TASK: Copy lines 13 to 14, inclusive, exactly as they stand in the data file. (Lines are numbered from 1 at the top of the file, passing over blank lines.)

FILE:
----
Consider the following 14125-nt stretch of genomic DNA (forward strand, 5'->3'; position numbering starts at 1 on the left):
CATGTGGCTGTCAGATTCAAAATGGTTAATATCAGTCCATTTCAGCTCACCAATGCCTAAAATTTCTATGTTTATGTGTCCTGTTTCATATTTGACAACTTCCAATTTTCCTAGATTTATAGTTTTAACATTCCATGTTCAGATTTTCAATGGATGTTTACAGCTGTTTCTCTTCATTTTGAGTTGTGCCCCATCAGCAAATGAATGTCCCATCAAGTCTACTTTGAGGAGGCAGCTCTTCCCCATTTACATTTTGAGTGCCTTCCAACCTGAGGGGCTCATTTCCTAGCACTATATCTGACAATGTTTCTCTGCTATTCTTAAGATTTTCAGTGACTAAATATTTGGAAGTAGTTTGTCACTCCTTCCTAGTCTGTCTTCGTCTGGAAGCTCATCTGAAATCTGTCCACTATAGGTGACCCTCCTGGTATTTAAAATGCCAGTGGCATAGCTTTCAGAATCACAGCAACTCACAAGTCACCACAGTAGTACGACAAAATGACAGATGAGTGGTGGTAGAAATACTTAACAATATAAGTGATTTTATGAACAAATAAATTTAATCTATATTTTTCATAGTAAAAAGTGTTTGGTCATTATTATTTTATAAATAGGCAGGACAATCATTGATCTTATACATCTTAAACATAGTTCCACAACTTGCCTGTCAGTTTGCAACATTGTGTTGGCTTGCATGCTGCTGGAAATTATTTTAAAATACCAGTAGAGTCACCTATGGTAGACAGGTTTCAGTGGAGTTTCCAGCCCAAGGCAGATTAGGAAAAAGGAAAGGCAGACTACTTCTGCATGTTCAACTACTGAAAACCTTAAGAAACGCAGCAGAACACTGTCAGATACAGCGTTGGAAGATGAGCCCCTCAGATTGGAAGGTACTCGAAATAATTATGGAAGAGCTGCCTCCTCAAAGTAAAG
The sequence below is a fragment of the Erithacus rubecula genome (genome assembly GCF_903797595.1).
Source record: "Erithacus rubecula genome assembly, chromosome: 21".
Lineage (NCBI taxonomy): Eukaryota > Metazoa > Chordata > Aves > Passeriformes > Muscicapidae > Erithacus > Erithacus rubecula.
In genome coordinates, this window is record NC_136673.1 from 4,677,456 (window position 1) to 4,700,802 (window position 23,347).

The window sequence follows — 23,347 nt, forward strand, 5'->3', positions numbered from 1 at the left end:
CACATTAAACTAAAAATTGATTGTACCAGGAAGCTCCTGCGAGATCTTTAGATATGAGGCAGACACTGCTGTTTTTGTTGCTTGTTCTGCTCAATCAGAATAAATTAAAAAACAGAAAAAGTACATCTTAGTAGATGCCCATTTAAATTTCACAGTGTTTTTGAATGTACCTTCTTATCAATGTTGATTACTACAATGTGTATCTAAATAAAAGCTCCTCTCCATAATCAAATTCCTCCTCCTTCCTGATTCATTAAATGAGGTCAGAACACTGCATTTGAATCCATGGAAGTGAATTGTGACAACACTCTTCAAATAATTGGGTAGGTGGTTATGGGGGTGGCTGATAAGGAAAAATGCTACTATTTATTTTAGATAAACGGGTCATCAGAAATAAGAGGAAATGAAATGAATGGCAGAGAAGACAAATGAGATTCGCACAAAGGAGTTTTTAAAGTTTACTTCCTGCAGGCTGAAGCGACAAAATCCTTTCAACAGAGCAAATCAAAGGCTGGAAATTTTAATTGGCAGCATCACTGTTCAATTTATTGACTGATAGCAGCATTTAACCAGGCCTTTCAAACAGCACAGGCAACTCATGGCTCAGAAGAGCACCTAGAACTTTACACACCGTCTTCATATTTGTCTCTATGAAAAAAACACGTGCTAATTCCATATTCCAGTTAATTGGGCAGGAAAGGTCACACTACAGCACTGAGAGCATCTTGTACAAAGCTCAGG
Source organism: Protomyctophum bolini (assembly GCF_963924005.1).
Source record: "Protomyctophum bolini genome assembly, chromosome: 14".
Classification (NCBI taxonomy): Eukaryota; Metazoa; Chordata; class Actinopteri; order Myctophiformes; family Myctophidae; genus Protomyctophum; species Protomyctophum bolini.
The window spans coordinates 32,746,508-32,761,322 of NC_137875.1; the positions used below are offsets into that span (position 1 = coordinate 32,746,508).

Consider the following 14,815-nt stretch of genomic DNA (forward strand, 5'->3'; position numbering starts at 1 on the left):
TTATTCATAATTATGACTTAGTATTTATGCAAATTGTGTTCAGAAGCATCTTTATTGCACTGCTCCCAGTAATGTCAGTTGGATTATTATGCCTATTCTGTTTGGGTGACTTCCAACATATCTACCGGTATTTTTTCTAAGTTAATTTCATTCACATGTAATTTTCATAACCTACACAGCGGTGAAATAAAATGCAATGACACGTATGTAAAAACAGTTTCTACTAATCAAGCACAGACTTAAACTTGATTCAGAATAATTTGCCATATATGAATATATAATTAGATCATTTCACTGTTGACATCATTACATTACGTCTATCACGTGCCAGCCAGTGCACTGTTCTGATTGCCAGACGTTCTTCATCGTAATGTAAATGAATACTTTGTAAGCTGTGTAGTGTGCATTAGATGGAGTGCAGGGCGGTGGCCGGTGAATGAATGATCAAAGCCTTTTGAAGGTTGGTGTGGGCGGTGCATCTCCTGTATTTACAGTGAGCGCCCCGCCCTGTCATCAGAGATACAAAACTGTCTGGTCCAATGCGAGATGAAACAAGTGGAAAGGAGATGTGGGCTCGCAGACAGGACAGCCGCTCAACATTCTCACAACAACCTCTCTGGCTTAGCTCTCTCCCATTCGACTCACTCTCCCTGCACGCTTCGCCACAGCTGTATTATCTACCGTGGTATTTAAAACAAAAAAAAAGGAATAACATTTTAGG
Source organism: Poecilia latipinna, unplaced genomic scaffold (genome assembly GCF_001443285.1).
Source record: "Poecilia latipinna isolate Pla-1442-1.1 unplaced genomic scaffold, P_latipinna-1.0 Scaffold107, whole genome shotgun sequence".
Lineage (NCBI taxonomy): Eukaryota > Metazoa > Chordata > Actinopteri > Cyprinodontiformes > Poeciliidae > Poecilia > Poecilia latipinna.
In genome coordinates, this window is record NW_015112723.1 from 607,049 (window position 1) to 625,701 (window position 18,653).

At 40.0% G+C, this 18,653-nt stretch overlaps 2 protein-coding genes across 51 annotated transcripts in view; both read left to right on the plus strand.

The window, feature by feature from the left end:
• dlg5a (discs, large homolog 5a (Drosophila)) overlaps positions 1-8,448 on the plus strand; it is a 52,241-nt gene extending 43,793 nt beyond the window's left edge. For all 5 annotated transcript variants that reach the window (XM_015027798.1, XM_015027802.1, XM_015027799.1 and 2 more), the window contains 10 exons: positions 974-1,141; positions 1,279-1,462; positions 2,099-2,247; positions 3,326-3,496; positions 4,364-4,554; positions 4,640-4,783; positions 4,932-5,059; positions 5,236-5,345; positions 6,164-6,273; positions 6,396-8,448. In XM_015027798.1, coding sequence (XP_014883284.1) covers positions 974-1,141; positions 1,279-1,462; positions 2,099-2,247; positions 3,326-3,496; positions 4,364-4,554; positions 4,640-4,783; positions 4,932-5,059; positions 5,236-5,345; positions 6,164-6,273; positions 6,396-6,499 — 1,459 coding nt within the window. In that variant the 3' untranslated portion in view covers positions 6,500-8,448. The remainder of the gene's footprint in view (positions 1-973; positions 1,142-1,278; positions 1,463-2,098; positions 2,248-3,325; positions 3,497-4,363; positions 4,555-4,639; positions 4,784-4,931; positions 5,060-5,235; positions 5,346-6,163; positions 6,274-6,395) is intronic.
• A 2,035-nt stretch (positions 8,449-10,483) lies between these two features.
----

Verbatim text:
Consider the following 14,815-nt stretch of genomic DNA (forward strand, 5'->3'; position numbering starts at 1 on the left):
TTATTCATAATTATGACTTAGTATTTATGCAAATTGTGTTCAGAAGCATCTTTATTGCACTGCTCCCAGTAATGTCAGTTGGATTATTATGCCTATTCTGTTTGGGTGACTTCCAACATATCTACCGGTATTTTTTCTAAGTTAATTTCATTCACATGTAATTTTCATAACCTACACAGCGGTGAAATAAAATGCAATGACACGTATGTAAAAACAGTTTCTACTAATCAAGCACAGACTTAAACTTGATTCAGAATAATTTGCCATATATGAATATATAATTAGATCATTTCACTGTTGACATCATTACATTACGTCTATCACGTGCCAGCCAGTGCACTGTTCTGATTGCCAGACGTTCTTCATCGTAATGTAAATGAATACTTTGTAAGCTGTGTAGTGTGCATTAGATGGAGTGCAGGGCGGTGGCCGGTGAATGAATGATCAAAGCCTTTTGAAGGTTGGTGTGGGCGGTGCATCTCCTGTATTTACAGTGAGCGCCCCGCCCTGTCATCAGAGATACAAAACTGTCTGGTCCAATGCGAGATGAAACAAGTGGAAAGGAGATGTGGGCTCGCAGACAGGACAGCCGCTCAACATTCTCACAACAACCTCTCTGGCTTAGCTCTCTCCCATTCGACTCACTCTCCCTGCACGCTTCGCCACAGCTGTATTATCTACCGTGGTATTTAAAACAAAAAAAAAGGAATAACATTTTAGG